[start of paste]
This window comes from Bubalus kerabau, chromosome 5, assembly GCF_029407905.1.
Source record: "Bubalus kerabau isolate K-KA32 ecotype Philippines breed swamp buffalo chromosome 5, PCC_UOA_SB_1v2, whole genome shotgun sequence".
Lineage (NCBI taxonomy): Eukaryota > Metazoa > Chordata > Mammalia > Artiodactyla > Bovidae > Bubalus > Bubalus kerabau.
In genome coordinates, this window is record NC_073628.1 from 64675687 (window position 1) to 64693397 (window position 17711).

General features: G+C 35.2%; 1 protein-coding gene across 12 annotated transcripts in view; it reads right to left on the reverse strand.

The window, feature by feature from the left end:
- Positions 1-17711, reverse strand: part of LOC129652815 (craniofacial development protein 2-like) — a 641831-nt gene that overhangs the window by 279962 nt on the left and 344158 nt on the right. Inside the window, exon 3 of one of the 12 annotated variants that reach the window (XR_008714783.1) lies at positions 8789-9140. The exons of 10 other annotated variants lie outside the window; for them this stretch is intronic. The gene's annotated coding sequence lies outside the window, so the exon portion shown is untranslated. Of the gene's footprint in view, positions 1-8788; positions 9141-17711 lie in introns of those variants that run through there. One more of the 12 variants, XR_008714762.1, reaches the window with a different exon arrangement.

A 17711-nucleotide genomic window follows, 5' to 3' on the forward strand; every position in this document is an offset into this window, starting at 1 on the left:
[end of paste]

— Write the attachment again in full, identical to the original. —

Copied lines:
This window comes from Bubalus kerabau, chromosome 5, assembly GCF_029407905.1.
Source record: "Bubalus kerabau isolate K-KA32 ecotype Philippines breed swamp buffalo chromosome 5, PCC_UOA_SB_1v2, whole genome shotgun sequence".
Lineage (NCBI taxonomy): Eukaryota > Metazoa > Chordata > Mammalia > Artiodactyla > Bovidae > Bubalus > Bubalus kerabau.
In genome coordinates, this window is record NC_073628.1 from 64675687 (window position 1) to 64693397 (window position 17711).

General features: G+C 35.2%; 1 protein-coding gene across 12 annotated transcripts in view; it reads right to left on the reverse strand.

The window, feature by feature from the left end:
- Positions 1-17711, reverse strand: part of LOC129652815 (craniofacial development protein 2-like) — a 641831-nt gene that overhangs the window by 279962 nt on the left and 344158 nt on the right. Inside the window, exon 3 of one of the 12 annotated variants that reach the window (XR_008714783.1) lies at positions 8789-9140. The exons of 10 other annotated variants lie outside the window; for them this stretch is intronic. The gene's annotated coding sequence lies outside the window, so the exon portion shown is untranslated. Of the gene's footprint in view, positions 1-8788; positions 9141-17711 lie in introns of those variants that run through there. One more of the 12 variants, XR_008714762.1, reaches the window with a different exon arrangement.

A 17711-nucleotide genomic window follows, 5' to 3' on the forward strand; every position in this document is an offset into this window, starting at 1 on the left: